Your (True) Competitive Advantage: How to build and hang on to it.

Your  (True) Competitive Advantage:  How to build and hang on to it.

Many small business owners start out with what they think is a solid competitive advantage, especially if they are the only business of that kind in town. If you are a one-of-a-kind business in town, then it is true, you do have the competitive advantage and you should enjoy it while it lasts because it’s quite possible that it won’t last for long.

There are many ways that you can lose your competitive advantage. It could be that your product or service does not appeal to enough people, or it could be that your product is so good that someone else is going to do the exact same thing.
It’s not too late if you have concerns about your company’s staying power in a market that is seeing increased competition. It helps to be humble to your clients when your first competitor starts to break ground or launches a social media campaign. Be humble and be strategic.

Being strategic means building a true competitive advantage into your business. That means you need to make sure you incorporate the following three strategies when you initially plan your business, or when you are trying to regain your competitive advantage:

1. Incorporate something into your core business that is hard to duplicate and adds a lot of value for your clients. That may sound deceptively simple therefore you must be brutally honest when you analyze the layers of your competitive edge. Incorporating something into your business that is hard to duplicate may require resources that your competition can’t or won’t want to invest, such as a unique asset, i.e., a terrific corner location that no longer exists in your marketplace. Your investment should entail more than uniforms, a special greeting, or even the people.

APPLICATION: I added a second building to my Kids R Kids Learning Academy and called it the Enrichment Center. This was hard to duplicate because it required land and financial resources. It was valuable to my clients because I didn’t have to say ‘no’ if they requested a special schedule due to a change at work or a new baby at home. The Enrichment Center gave us space to run multiple flexible programs. I could now always say ‘yes!’ And ‘yes’ builds loyalty.

There may be ideas for your business that will not use a lot of financial resources and will still be hard for the competition to duplicate. An honest and realistic analysis will ensure that your business maintains the competitive advantage.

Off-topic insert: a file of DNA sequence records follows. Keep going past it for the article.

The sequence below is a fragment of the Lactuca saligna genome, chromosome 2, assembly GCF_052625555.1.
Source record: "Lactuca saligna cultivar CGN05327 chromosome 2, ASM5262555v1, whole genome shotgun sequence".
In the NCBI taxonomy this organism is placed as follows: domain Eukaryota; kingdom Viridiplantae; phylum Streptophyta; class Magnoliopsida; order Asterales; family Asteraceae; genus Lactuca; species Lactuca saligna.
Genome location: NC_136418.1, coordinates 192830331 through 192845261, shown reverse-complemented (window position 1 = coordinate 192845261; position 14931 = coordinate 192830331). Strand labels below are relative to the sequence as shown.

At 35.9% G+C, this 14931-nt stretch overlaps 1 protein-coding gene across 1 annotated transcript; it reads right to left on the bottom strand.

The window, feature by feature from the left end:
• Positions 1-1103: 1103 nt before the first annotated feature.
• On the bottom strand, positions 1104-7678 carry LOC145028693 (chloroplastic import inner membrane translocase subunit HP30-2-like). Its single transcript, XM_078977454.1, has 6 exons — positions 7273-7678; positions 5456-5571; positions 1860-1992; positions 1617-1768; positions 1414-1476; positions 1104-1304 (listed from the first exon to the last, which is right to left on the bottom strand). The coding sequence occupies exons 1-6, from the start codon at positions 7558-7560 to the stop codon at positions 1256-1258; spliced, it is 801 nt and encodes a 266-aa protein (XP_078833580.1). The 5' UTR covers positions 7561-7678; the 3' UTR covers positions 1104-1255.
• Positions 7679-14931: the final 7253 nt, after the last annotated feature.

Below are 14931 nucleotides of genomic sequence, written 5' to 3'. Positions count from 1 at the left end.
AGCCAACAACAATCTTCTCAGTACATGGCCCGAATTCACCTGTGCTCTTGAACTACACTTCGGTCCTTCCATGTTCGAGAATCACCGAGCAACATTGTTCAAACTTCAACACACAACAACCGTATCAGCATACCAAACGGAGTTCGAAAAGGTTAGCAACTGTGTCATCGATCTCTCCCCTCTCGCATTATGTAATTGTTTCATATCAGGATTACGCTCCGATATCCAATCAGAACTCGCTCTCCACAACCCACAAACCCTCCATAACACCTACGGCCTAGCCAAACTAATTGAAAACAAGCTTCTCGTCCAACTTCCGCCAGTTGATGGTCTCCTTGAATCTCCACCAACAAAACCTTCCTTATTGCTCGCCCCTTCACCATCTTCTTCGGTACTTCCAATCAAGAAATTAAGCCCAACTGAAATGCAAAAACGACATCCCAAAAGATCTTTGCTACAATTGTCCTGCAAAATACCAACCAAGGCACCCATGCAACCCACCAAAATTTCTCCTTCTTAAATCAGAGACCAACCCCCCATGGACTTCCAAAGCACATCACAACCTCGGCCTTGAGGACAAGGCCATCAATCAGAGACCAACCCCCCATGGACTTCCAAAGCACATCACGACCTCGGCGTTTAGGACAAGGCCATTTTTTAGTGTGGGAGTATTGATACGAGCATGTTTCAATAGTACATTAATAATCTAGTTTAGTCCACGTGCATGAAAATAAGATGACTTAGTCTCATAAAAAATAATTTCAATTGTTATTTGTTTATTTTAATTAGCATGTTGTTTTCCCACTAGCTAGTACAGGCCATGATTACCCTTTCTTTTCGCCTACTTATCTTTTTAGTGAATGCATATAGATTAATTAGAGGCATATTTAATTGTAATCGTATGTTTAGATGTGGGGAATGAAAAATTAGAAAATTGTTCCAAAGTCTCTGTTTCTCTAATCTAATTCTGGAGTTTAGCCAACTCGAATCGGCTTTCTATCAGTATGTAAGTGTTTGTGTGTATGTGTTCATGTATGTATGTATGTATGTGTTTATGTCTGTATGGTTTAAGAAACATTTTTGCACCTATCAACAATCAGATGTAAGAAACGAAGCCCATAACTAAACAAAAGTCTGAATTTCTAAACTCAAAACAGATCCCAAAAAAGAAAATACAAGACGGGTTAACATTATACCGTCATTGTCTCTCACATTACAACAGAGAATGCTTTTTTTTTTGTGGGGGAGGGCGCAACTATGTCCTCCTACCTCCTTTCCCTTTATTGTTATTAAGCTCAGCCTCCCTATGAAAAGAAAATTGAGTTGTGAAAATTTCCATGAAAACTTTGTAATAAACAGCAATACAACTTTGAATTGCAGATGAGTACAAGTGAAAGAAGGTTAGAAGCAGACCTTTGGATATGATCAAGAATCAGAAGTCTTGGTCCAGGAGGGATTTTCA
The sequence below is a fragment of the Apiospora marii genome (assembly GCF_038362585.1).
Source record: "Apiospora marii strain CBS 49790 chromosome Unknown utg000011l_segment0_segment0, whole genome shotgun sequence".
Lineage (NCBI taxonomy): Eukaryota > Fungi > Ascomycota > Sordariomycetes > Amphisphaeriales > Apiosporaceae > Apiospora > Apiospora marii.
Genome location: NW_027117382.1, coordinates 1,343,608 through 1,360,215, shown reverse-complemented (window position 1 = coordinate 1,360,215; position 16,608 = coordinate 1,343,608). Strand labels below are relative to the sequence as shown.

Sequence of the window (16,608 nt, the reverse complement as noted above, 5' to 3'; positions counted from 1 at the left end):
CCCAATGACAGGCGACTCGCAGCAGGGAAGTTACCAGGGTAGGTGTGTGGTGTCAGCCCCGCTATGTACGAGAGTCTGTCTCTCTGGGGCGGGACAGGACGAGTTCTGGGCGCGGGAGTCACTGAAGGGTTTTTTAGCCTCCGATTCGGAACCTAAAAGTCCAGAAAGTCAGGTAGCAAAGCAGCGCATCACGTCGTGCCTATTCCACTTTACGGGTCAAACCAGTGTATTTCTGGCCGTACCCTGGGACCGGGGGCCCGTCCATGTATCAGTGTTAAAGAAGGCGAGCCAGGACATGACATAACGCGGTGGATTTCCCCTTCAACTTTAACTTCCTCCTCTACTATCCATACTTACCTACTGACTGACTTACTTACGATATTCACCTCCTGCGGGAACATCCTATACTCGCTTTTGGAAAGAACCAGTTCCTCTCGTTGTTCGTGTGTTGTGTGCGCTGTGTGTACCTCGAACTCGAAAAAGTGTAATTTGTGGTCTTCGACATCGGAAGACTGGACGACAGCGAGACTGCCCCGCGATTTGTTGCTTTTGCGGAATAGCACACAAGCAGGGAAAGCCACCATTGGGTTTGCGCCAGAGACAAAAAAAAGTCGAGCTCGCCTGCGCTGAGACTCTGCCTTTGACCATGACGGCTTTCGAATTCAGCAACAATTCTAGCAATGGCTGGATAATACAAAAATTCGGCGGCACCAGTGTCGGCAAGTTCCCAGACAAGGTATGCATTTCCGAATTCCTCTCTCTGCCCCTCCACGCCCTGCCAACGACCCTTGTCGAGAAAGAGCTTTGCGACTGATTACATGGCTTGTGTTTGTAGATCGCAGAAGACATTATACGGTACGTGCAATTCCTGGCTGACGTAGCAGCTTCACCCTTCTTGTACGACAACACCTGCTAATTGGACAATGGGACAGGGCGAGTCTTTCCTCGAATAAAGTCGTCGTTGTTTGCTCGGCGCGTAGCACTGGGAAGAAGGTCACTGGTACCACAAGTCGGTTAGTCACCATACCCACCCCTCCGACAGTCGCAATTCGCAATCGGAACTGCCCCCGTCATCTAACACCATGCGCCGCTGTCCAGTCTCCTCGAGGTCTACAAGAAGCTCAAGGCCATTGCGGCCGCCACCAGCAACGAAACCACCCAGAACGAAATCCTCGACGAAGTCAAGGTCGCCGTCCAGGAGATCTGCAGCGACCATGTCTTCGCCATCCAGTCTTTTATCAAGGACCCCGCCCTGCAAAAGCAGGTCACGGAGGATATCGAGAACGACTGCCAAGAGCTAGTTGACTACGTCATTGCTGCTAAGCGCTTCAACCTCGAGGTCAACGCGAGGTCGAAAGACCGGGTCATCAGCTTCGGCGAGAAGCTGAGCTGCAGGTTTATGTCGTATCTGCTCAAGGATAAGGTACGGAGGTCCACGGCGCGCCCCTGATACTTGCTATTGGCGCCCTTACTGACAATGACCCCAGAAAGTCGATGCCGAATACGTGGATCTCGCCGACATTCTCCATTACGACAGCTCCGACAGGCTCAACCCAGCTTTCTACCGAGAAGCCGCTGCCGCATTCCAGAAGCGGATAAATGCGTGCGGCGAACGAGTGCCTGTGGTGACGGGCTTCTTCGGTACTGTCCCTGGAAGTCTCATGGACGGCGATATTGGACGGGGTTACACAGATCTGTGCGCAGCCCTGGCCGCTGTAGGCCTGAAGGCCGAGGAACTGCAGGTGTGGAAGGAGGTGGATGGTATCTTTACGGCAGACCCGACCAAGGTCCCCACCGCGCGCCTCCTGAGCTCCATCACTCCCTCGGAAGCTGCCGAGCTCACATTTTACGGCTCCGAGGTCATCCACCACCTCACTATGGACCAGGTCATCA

2. Incorporate a competitive advantage into your core business that takes a significant amount of time and ingenuity, and will add value for your clients. Invest the time it takes to design a competitive edge into your business that will be difficult for other businesses to replicate. Even if a competitor is determined and disciplined to also invest the time, you will at least be one step ahead of them and your clients will already know that you are looking out for their best interest.

APPLICATION: When my first competitor emerged, I gained an advantage by investing in my teaching staff. I arranged classes where staff members could earn a special early childhood education certification. The classes were offered on-site, after-hours, in a condensed learning environment. It took staff members a lot of planning and was a sacrifice of their personal time, however, it added value to their credentials and was a benefit that our clients didn’t find elsewhere.

The certifications resulted in classrooms that are managed by extremely competent and well-educated staff, leading to happy children and satisfied parents. In addition, staff members were compensated with an increase in salary upon completion of each step in the certification process. Not only did this demonstrate value to the staff members, it also reduced staff turnover in a high-turnover industry, adding another layer of satisfaction for the clients.

3. Incorporate something into your core business that makes you distinctive in your market which sets you apart from your competitors. The key to this strategy is that it does not have to cost a lot of money, but it must differentiate you and be highly valued by your customers. For example, if you are a distributor it could be that you have industry knowledge that your competitor does not have and that your clients value. It could also be that you have a reputation as a good community partner. Social entrepreneurs, business owners who make giving back part of their core business, are very focused on this component.

APPLICATION: I added a bus transportation route to my core business using a bus that I already had after opened a third academy in an outlying community as my clients were moving in that direction. Because it was further removed from the entertainment district, I added an evening route to transport the children, upon request, to the main facility which was located close to dining and shopping. My clients were thrilled. The bus route set me apart because it was a service that clients highly-valued as it saved them commute time and lowered their stress.

By incorporating these three strategies into your business plan or your existing core business, you will bring staying power to your business. After you have done this successfully, the next step is to evaluate your competition and stay at least one step ahead. Then, rinse and repeat.

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